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Reasoning April 5, 2006

Posted by amybeth in Christianity, Old Blog.
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I was reading in my cognition textbook today about reasoning. It was talking about a confirming bias in that we prefer to collect evidence that confirms what we believe and rarely look for what evidence might disprove it. A fundamental principle of science is to consider how any theory might be falisifiable and then test such a possibility.

I began to ponder how this relates to arguments about the existence of God. Christians argue that there is so much evidence for God (confirming) while scientists argue that his existence cannnot be falisifiable (disconfirming) and therefore isn’t a valid proposition. Did God create us with a natural tendency towards confirming evidence? Is this the ‘good’ in the knowledge of good and evil that the tree in the garden represented? By testing God’s words about surely dying was Eve departing from this paradigm and entering into a new way of looking at things, testing to see if God’s words could be falsified? What might this mean for how we should approach the search for truth?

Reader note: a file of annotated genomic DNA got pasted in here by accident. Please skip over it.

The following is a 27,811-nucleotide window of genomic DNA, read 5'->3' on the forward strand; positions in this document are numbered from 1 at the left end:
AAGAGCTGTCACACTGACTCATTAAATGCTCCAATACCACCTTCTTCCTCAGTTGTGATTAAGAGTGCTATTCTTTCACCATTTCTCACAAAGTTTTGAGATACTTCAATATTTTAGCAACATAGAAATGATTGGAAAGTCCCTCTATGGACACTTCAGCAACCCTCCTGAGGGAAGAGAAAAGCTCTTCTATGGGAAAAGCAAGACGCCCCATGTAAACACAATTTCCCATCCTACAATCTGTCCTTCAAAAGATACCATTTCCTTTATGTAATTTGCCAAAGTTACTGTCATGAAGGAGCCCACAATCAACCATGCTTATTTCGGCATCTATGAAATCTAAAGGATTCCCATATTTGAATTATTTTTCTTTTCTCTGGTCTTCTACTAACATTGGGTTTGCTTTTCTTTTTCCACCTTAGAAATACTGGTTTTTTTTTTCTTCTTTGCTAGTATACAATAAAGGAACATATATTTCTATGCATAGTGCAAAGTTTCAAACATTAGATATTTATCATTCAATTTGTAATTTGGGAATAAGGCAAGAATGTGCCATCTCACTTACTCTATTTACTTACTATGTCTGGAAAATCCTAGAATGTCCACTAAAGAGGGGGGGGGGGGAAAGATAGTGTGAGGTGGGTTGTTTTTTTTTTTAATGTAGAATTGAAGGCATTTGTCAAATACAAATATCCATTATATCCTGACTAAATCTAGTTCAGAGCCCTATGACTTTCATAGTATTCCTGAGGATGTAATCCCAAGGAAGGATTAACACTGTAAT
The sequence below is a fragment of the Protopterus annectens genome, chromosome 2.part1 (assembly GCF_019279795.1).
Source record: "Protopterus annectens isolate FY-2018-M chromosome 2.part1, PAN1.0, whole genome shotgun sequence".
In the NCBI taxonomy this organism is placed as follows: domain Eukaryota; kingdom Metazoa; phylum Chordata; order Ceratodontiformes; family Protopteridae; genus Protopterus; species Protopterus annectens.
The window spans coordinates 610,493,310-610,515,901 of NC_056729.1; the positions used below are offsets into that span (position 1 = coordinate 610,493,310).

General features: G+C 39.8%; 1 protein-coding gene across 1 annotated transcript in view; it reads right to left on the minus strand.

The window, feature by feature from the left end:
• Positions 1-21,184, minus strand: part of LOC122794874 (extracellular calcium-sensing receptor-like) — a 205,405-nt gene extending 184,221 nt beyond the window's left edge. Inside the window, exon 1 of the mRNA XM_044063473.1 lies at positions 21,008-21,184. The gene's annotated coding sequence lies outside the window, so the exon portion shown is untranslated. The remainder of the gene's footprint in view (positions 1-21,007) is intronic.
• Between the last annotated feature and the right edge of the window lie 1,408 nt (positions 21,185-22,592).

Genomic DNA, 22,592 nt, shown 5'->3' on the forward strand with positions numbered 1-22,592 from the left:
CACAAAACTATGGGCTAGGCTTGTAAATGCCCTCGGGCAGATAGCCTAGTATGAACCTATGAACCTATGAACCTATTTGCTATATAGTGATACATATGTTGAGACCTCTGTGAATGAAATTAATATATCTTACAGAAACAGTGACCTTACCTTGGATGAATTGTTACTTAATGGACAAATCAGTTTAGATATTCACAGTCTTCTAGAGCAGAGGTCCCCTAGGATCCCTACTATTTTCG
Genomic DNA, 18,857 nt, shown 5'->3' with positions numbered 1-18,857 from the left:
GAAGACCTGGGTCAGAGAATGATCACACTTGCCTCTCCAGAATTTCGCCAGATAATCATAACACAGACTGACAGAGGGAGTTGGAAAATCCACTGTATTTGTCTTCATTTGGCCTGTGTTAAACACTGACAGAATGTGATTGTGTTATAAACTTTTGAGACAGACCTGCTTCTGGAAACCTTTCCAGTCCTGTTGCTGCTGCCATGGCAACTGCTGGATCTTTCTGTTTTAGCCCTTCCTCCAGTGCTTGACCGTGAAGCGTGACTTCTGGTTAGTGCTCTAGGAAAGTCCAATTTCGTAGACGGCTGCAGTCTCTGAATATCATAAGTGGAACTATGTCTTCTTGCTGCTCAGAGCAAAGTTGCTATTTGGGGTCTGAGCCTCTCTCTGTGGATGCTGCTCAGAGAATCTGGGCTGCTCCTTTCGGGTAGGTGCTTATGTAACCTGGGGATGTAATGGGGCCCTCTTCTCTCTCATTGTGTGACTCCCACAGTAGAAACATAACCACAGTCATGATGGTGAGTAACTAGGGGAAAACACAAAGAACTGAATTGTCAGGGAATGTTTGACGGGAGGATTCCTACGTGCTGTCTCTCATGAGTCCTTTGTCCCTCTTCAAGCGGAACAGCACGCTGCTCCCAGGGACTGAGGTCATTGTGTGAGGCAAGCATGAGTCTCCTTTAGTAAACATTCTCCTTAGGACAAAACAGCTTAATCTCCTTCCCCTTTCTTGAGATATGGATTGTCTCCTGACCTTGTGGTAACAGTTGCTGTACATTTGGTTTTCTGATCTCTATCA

I realize that I’m stretching the analogy a bit, but I thought it was an interesting way to ponder the story. The same chapter talked about how we are biased in the arguments we consider valid, giving preference to those that confirm a belief we already hold. In light of this, do we as Christians need to stretch ourselves to consider evidence outside the box? Not for the purpose of losing our belief, but for the purpose of honestly evaluating which arguments for and against our faith are truly valid. 

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